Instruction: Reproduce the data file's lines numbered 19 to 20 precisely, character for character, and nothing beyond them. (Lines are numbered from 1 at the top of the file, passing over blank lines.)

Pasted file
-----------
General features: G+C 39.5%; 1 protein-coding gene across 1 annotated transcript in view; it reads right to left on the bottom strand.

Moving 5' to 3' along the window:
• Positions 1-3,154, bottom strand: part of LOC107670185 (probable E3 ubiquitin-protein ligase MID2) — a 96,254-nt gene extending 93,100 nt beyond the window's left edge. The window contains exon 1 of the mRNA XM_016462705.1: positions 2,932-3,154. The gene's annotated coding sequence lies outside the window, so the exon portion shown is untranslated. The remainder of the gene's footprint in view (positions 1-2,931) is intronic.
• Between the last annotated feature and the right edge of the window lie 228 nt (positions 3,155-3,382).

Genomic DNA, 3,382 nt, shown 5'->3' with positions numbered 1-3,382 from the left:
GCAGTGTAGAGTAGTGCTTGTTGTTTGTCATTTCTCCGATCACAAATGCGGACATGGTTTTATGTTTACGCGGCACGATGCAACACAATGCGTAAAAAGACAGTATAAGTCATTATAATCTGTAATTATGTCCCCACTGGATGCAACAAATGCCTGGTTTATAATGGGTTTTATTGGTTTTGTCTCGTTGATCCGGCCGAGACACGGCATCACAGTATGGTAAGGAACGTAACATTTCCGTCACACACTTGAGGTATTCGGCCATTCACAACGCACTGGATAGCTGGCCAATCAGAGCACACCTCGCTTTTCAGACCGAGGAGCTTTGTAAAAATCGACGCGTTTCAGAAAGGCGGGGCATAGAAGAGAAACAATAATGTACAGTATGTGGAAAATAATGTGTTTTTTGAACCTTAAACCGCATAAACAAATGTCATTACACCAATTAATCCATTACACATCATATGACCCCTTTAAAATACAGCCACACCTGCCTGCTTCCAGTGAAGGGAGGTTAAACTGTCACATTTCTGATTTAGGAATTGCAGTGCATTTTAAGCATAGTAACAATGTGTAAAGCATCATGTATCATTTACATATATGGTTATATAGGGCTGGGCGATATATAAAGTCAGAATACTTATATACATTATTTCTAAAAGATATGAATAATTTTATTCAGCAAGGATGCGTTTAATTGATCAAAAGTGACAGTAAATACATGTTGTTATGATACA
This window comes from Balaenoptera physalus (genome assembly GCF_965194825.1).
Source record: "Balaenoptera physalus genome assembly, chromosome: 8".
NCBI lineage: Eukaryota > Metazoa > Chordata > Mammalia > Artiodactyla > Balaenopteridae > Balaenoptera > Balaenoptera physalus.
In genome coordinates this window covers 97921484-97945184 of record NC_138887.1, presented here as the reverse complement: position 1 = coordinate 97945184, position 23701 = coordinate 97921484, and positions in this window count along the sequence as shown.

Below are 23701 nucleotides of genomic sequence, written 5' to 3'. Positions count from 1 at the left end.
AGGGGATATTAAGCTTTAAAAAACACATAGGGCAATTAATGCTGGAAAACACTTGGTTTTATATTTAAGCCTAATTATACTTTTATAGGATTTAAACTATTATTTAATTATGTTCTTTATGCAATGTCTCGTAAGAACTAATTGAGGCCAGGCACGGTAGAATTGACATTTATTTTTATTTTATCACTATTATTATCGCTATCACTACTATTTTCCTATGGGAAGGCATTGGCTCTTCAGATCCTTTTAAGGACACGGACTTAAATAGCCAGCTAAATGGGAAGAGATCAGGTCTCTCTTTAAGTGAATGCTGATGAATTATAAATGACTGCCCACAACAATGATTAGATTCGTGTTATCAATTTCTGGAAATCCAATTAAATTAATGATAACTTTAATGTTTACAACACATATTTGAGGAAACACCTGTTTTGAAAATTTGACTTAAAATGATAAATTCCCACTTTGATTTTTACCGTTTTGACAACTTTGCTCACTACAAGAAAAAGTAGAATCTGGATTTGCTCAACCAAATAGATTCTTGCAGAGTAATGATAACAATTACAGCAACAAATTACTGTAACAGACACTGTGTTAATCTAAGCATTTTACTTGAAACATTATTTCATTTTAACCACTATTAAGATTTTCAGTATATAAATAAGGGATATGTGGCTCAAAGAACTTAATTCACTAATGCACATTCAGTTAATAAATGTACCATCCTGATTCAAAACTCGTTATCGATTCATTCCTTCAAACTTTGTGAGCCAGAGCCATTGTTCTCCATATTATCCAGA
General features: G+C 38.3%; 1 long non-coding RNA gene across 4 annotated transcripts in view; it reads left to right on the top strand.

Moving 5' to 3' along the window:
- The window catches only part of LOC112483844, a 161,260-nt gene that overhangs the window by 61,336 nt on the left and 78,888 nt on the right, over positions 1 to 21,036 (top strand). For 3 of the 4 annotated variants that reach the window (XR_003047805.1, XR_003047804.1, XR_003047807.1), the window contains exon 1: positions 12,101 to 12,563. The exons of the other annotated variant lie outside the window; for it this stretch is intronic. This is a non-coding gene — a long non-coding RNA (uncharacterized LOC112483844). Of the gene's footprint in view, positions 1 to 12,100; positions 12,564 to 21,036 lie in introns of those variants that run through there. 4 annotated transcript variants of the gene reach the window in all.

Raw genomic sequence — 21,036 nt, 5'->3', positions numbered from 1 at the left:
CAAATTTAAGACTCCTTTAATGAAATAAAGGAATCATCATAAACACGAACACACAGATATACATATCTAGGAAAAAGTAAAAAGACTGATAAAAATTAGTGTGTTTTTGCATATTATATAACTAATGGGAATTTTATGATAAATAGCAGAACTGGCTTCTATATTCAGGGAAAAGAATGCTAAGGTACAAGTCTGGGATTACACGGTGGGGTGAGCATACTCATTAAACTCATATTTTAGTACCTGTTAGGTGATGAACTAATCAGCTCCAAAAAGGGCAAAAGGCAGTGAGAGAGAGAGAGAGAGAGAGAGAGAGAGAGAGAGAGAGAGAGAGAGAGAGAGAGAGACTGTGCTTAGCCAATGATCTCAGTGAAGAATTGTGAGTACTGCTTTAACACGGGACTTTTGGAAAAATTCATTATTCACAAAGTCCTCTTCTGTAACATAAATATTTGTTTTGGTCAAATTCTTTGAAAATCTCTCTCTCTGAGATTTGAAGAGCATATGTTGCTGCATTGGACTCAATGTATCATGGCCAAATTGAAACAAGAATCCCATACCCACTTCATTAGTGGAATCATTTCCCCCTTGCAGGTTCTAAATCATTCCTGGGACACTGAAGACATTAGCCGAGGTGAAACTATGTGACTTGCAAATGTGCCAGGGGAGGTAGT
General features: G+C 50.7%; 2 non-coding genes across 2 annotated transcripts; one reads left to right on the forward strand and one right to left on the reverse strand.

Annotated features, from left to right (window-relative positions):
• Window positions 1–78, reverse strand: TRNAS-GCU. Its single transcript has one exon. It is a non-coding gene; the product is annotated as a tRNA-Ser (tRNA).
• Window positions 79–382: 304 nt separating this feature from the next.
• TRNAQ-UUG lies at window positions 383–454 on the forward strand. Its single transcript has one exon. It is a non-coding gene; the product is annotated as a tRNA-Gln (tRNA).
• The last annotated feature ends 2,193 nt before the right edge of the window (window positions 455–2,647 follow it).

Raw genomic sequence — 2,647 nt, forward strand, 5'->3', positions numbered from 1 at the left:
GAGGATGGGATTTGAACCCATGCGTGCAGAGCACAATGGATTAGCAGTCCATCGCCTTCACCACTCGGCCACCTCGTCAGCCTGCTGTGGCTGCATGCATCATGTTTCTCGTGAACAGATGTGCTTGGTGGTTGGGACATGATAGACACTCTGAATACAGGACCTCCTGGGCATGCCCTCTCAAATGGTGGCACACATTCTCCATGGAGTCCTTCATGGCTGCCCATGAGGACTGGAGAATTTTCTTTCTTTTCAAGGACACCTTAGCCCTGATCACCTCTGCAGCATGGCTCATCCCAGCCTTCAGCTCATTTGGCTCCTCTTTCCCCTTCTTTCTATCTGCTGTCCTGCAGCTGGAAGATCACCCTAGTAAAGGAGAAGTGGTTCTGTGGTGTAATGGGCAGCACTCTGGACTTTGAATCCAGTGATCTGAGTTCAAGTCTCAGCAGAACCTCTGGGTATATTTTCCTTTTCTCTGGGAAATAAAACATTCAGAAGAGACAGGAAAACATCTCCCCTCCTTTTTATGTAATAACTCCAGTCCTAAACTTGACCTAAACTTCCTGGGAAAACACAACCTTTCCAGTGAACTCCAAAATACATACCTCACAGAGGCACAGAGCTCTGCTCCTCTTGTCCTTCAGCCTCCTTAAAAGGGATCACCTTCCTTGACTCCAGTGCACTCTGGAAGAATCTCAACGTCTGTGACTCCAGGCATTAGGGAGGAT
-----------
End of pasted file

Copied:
Annotated features, from left to right (window-relative positions):
• Window positions 1–78, reverse strand: TRNAS-GCU. Its single transcript has one exon. It is a non-coding gene; the product is annotated as a tRNA-Ser (tRNA).